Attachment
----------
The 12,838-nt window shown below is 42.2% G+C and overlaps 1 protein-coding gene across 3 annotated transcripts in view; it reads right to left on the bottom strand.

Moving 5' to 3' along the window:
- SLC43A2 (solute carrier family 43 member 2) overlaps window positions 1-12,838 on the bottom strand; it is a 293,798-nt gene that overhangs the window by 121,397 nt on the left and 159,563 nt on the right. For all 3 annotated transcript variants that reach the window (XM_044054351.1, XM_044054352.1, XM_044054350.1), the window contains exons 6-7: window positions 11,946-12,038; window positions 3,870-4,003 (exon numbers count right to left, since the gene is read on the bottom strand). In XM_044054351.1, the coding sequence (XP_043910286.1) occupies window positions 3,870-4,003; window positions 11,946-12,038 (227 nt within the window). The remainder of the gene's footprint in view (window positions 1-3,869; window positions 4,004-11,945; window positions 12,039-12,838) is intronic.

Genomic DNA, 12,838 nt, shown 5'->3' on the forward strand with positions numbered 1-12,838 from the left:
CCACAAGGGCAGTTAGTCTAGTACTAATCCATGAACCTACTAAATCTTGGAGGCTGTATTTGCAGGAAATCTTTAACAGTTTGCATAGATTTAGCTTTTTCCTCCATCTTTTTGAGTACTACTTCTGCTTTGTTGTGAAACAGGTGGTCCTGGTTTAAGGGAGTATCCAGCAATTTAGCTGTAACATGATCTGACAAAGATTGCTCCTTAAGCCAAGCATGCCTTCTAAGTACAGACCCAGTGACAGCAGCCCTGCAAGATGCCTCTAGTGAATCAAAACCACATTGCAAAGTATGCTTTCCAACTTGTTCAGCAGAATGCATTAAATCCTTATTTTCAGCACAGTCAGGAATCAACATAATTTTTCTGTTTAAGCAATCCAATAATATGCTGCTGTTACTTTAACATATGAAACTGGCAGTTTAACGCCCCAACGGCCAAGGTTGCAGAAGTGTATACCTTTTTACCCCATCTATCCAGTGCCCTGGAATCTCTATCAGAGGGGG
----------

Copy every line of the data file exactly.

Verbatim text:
The 12,838-nt window shown below is 42.2% G+C and overlaps 1 protein-coding gene across 3 annotated transcripts in view; it reads right to left on the bottom strand.

Moving 5' to 3' along the window:
- SLC43A2 (solute carrier family 43 member 2) overlaps window positions 1-12,838 on the bottom strand; it is a 293,798-nt gene that overhangs the window by 121,397 nt on the left and 159,563 nt on the right. For all 3 annotated transcript variants that reach the window (XM_044054351.1, XM_044054352.1, XM_044054350.1), the window contains exons 6-7: window positions 11,946-12,038; window positions 3,870-4,003 (exon numbers count right to left, since the gene is read on the bottom strand). In XM_044054351.1, the coding sequence (XP_043910286.1) occupies window positions 3,870-4,003; window positions 11,946-12,038 (227 nt within the window). The remainder of the gene's footprint in view (window positions 1-3,869; window positions 4,004-11,945; window positions 12,039-12,838) is intronic.

Genomic DNA, 12,838 nt, shown 5'->3' on the forward strand with positions numbered 1-12,838 from the left:
CCACAAGGGCAGTTAGTCTAGTACTAATCCATGAACCTACTAAATCTTGGAGGCTGTATTTGCAGGAAATCTTTAACAGTTTGCATAGATTTAGCTTTTTCCTCCATCTTTTTGAGTACTACTTCTGCTTTGTTGTGAAACAGGTGGTCCTGGTTTAAGGGAGTATCCAGCAATTTAGCTGTAACATGATCTGACAAAGATTGCTCCTTAAGCCAAGCATGCCTTCTAAGTACAGACCCAGTGACAGCAGCCCTGCAAGATGCCTCTAGTGAATCAAAACCACATTGCAAAGTATGCTTTCCAACTTGTTCAGCAGAATGCATTAAATCCTTATTTTCAGCACAGTCAGGAATCAACATAATTTTTCTGTTTAAGCAATCCAATAATATGCTGCTGTTACTTTAACATATGAAACTGGCAGTTTAACGCCCCAACGGCCAAGGTTGCAGAAGTGTATACCTTTTTACCCCATCTATCCAGTGCCCTGGAATCTCTATCAGAGGGGG